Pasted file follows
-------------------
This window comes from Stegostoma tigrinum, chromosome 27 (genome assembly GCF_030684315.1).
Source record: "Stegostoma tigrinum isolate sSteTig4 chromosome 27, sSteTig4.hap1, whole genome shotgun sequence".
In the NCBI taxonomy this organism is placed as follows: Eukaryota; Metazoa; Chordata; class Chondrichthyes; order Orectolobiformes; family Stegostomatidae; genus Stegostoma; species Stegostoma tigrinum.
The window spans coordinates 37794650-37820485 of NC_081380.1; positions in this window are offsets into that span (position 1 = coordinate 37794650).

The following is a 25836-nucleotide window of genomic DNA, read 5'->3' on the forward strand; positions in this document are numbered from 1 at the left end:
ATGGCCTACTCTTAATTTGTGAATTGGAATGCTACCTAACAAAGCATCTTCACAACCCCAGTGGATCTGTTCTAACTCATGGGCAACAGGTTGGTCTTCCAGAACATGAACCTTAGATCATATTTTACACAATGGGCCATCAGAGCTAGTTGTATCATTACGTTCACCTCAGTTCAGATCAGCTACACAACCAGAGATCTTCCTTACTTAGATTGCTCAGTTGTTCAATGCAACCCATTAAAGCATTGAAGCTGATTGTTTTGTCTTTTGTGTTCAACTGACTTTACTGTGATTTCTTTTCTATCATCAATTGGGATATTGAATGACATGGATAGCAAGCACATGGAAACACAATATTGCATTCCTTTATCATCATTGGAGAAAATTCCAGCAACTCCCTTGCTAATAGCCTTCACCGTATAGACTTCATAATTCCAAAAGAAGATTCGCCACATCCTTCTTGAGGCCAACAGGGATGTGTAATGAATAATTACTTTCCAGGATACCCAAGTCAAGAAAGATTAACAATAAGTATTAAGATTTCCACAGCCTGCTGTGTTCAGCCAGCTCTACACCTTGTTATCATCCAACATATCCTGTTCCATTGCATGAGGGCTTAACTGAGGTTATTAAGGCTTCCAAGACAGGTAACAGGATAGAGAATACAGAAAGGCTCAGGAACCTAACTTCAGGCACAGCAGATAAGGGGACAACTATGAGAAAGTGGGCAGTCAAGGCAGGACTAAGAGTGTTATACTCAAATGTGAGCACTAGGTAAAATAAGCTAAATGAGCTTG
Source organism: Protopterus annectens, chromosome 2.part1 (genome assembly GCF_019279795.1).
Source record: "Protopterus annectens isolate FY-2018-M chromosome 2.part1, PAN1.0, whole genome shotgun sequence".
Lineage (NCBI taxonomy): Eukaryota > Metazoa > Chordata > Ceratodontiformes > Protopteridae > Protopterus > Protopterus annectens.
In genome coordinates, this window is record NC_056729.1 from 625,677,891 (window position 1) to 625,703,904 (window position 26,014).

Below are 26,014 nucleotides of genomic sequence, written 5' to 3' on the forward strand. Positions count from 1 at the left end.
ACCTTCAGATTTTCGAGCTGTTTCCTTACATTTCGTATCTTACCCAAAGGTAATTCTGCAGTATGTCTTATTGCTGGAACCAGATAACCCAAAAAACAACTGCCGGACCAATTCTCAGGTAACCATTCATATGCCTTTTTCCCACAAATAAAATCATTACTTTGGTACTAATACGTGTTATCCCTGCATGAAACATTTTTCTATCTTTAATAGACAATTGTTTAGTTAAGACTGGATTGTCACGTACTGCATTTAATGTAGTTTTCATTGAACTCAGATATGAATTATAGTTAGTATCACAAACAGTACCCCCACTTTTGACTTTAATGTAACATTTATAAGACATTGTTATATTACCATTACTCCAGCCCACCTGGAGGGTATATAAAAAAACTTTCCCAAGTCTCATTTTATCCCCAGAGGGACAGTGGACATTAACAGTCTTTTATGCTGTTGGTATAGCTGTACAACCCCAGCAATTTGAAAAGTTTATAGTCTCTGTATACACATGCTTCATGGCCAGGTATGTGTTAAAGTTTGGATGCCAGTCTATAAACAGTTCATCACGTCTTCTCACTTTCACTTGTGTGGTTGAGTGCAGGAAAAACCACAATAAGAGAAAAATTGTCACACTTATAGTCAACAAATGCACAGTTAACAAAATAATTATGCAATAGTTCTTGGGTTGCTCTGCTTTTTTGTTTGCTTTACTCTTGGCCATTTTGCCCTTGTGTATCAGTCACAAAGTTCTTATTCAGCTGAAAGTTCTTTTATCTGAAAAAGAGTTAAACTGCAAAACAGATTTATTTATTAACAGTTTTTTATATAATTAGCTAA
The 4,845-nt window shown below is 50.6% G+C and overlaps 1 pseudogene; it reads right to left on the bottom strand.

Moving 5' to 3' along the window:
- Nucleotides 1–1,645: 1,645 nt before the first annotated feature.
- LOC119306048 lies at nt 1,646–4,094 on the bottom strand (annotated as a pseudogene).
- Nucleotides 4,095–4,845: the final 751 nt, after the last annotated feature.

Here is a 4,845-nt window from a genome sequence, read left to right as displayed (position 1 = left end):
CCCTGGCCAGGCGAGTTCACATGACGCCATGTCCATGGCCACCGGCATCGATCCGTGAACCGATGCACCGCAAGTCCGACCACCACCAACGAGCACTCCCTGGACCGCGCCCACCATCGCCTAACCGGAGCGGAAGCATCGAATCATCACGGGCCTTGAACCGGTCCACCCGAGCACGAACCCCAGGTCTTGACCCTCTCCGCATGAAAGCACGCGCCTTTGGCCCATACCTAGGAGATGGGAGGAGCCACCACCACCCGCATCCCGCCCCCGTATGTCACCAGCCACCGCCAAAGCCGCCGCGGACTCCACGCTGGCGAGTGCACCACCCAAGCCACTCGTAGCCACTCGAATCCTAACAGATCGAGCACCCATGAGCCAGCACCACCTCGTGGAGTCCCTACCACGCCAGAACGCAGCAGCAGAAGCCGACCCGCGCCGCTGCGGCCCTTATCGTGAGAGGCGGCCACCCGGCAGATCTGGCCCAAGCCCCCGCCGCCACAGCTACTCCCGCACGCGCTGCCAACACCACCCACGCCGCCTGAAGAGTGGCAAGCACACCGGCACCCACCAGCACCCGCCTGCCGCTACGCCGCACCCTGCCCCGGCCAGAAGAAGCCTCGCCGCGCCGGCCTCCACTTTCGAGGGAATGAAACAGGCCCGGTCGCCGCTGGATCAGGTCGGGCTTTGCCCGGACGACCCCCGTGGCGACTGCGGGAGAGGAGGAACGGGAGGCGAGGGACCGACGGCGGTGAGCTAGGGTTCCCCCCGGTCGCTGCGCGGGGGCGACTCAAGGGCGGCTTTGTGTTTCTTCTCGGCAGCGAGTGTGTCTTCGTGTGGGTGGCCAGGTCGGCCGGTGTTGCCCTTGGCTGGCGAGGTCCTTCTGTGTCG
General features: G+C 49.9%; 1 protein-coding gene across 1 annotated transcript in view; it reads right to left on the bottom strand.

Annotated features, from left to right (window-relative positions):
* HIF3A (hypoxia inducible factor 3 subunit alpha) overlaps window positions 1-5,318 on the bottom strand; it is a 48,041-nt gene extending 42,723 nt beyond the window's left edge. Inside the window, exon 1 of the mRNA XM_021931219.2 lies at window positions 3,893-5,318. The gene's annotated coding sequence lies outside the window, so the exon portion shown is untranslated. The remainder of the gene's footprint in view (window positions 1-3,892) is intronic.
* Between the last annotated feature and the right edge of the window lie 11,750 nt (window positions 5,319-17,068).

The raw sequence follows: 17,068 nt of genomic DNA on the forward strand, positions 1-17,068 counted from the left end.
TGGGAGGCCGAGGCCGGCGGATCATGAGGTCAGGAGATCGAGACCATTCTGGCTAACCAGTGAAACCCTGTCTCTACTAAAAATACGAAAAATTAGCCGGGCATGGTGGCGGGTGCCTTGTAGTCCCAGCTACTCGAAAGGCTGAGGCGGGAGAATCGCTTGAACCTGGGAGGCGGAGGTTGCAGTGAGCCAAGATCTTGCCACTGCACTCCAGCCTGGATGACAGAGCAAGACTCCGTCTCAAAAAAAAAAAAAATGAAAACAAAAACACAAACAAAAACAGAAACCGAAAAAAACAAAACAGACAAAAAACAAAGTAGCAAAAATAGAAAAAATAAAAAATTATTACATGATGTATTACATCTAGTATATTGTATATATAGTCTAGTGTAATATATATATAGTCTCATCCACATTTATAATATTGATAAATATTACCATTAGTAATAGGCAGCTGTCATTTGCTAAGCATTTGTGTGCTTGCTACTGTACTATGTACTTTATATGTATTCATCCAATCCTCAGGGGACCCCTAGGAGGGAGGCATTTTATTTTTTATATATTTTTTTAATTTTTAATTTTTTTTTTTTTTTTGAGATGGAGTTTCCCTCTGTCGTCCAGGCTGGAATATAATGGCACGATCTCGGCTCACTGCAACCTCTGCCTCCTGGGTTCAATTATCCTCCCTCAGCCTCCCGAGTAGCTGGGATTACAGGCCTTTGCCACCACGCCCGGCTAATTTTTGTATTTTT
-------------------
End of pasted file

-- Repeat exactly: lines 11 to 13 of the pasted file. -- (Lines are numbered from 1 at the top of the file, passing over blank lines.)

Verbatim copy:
Below are 26,014 nucleotides of genomic sequence, written 5' to 3' on the forward strand. Positions count from 1 at the left end.
ACCTTCAGATTTTCGAGCTGTTTCCTTACATTTCGTATCTTACCCAAAGGTAATTCTGCAGTATGTCTTATTGCTGGAACCAGATAACCCAAAAAACAACTGCCGGACCAATTCTCAGGTAACCATTCATATGCCTTTTTCCCACAAATAAAATCATTACTTTGGTACTAATACGTGTTATCCCTGCATGAAACATTTTTCTATCTTTAATAGACAATTGTTTAGTTAAGACTGGATTGTCACGTACTGCATTTAATGTAGTTTTCATTGAACTCAGATATGAATTATAGTTAGTATCACAAACAGTACCCCCACTTTTGACTTTAATGTAACATTTATAAGACATTGTTATATTACCATTACTCCAGCCCACCTGGAGGGTATATAAAAAAACTTTCCCAAGTCTCATTTTATCCCCAGAGGGACAGTGGACATTAACAGTCTTTTATGCTGTTGGTATAGCTGTACAACCCCAGCAATTTGAAAAGTTTATAGTCTCTGTATACACATGCTTCATGGCCAGGTATGTGTTAAAGTTTGGATGCCAGTCTATAAACAGTTCATCACGTCTTCTCACTTTCACTTGTGTGGTTGAGTGCAGGAAAAACCACAATAAGAGAAAAATTGTCACACTTATAGTCAACAAATGCACAGTTAACAAAATAATTATGCAATAGTTCTTGGGTTGCTCTGCTTTTTTGTTTGCTTTACTCTTGGCCATTTTGCCCTTGTGTATCAGTCACAAAGTTCTTATTCAGCTGAAAGTTCTTTTATCTGAAAAAGAGTTAAACTGCAAAACAGATTTATTTATTAACAGTTTTTTATATAATTAGCTAA
The 4,845-nt window shown below is 50.6% G+C and overlaps 1 pseudogene; it reads right to left on the bottom strand.